Dangerous #INeverExpire Campaign Lies to Young Women

Recently Vanity Fair Video along with SK -II started a campaign aimed at young women called “I never expire.” The goal of the campaign is to make young women comfortable with not having children on what they claim is “society’s timeline” and encourages women to fight back by declaring “I never expire!”

There’s only one problem. They are horribly wrong.

The time frame in which women give birth in their lives has nothing at all to do with social expectations and everything to do with biology. Women do expire, or, more to the point, their eggs do, and this false message of “not expiring,” being sold to our youth, is incredibly dangerous.

The Vanity Fair Video website states: “We asked women from different walks of life to share their perspectives on age-related pressure. As part of SK-II’s #INeverExpire campaign, these women candidly talk about liberating themselves from society’s timelines and the advice they have for others. Produced by Vanity Fair with SK-II

For those who don’t know, SK-II is a beauty product which sells things like “miracle water” aimed at helping women keep a youthful appearance. However, no amount of “miracle water” can correct the very real fact that women lose 90% of their eggs by age 30.

Social media campaigns don’t trump biological reality. Women’s egg quality and quantity both decrease with age. Fertility rates for women decline significantly after age 35 and they drop off a cliff after age 40.

Men make a new batch of semen every few days, throughout most of their lives, and while their fertility decreases somewhat with age, it is marginal compared to women.

Women form all the eggs they will ever have while they are still developing in utero, meaning that, if you are a woman, all the eggs you will ever make were with you at birth and you will never make more. Hence, your eggs are aging with you.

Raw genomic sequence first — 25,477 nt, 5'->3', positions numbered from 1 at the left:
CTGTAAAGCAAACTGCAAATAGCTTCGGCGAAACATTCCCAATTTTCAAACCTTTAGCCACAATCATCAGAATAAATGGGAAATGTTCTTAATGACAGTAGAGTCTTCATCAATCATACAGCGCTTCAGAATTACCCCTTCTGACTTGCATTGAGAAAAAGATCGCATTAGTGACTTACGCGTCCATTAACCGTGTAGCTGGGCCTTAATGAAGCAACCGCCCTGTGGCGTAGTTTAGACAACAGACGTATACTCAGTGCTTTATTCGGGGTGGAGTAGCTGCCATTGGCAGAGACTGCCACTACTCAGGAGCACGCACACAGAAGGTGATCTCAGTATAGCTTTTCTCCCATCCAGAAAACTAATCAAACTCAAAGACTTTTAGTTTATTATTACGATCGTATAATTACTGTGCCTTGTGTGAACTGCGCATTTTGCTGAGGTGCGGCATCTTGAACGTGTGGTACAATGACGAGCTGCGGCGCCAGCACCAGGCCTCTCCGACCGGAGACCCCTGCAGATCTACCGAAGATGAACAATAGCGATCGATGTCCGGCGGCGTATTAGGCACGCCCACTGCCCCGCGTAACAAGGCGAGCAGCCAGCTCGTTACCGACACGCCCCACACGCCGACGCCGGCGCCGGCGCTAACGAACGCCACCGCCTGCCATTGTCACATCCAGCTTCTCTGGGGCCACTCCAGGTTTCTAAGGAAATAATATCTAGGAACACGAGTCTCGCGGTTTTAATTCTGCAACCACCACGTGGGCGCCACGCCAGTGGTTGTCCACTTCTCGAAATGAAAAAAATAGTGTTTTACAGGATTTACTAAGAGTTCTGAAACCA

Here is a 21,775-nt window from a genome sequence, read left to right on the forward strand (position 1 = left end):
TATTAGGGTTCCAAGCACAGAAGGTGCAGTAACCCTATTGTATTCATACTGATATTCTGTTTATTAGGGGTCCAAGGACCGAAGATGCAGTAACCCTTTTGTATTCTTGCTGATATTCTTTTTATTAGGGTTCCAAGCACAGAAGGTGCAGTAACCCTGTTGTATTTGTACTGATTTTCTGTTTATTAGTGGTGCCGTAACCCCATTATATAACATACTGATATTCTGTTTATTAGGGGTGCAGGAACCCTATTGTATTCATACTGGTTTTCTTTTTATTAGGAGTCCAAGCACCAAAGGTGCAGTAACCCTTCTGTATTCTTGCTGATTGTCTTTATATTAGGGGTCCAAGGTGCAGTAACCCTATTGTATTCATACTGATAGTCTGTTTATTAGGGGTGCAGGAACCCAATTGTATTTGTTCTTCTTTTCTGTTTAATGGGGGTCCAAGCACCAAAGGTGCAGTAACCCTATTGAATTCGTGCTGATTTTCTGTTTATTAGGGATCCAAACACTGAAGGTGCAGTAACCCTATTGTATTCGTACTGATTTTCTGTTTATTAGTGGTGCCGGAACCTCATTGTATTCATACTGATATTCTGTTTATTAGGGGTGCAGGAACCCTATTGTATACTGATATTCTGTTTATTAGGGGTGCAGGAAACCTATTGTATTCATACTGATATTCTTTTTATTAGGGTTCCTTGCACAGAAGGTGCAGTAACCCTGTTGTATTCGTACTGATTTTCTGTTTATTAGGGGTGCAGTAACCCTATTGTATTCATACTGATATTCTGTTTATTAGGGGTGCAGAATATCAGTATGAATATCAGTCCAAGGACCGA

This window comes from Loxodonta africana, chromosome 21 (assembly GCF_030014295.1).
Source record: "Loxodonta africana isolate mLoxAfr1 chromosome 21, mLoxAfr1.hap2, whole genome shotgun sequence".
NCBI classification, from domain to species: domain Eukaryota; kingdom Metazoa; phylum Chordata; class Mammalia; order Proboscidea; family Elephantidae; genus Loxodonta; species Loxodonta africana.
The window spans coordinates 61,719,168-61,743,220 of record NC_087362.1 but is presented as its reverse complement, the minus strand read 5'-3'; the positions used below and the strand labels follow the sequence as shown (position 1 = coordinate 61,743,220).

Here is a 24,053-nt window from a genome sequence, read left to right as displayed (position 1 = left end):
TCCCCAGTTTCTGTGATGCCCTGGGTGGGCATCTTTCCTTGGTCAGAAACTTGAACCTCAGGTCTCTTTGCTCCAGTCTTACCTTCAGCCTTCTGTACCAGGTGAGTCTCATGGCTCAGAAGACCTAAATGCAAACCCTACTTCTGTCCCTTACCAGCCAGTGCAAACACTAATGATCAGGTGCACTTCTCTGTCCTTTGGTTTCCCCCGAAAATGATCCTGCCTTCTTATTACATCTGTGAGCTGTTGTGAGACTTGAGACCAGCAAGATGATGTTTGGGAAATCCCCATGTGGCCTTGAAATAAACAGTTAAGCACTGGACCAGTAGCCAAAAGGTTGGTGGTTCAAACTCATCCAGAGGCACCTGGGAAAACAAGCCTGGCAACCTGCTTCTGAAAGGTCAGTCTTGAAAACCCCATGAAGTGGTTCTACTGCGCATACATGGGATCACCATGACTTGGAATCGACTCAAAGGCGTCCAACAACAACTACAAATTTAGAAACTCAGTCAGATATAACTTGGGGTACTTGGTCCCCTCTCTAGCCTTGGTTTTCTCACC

The term “eggs” can be a bit misleading, they obviously aren’t eggs like you would eat with a side of bacon, they are cells, and like all cells their ability to repair their DNA degrades over time, hence they begin to break down.

The older you are the longer the pelvis has been exposed to possible inflammation which also affects the quality of egg cells. Inflammation can be caused by STDs or conditions like endometriosis or PCOS.

Also, as a woman ages she simply begins to run out of available, healthy, eggs. Not all of the eggs made in utero are at the peak of health and the longer a woman waits, the more healthy eggs she loses as the months tick by.

If the body only has lower quality eggs left, it significantly increases the risk of conceiving a child with an abnormality. The chance of conceiving a baby with Downs Syndrome is 1 in 420 for a 33-year-old woman. The risk jumps to 1 in 25 by the time she’s 43.

The notion that “I never expire” is not only a lie but it has the potential to ruin the lives of millions of young women and their future children.

This irresponsible social media campaign will lead to countless women putting off their fertile years to engage in other pursuits, only to realize when it is too late that they either cannot have biological children of their own or that they are now raising a child with severe chromosomal abnormalities instead of a healthy child.

Of course, it also sets them up to have multiple abortions late in life since most women now choose to abort children with birth defects.

Either way you slice it, this is an irresponsible campaign with potentially devastating consequences across on an entire generation of young women.

Lacey Lynn, a popular Youtuber who’s viral video “In defense of June Clever” exposed girls across the internet to the way modern feminism manipulates and lies to women, said of this campaign; “[Y]our eggs will expire. Not just that, but will drop significantly when you turn 30. [A] ‘traditional timeline’ is traditional for a reason. Women who wait too long to have babies are significantly more depressed and increase the likelihood of the child and mother having medical problems. This [campaign] is feminism.”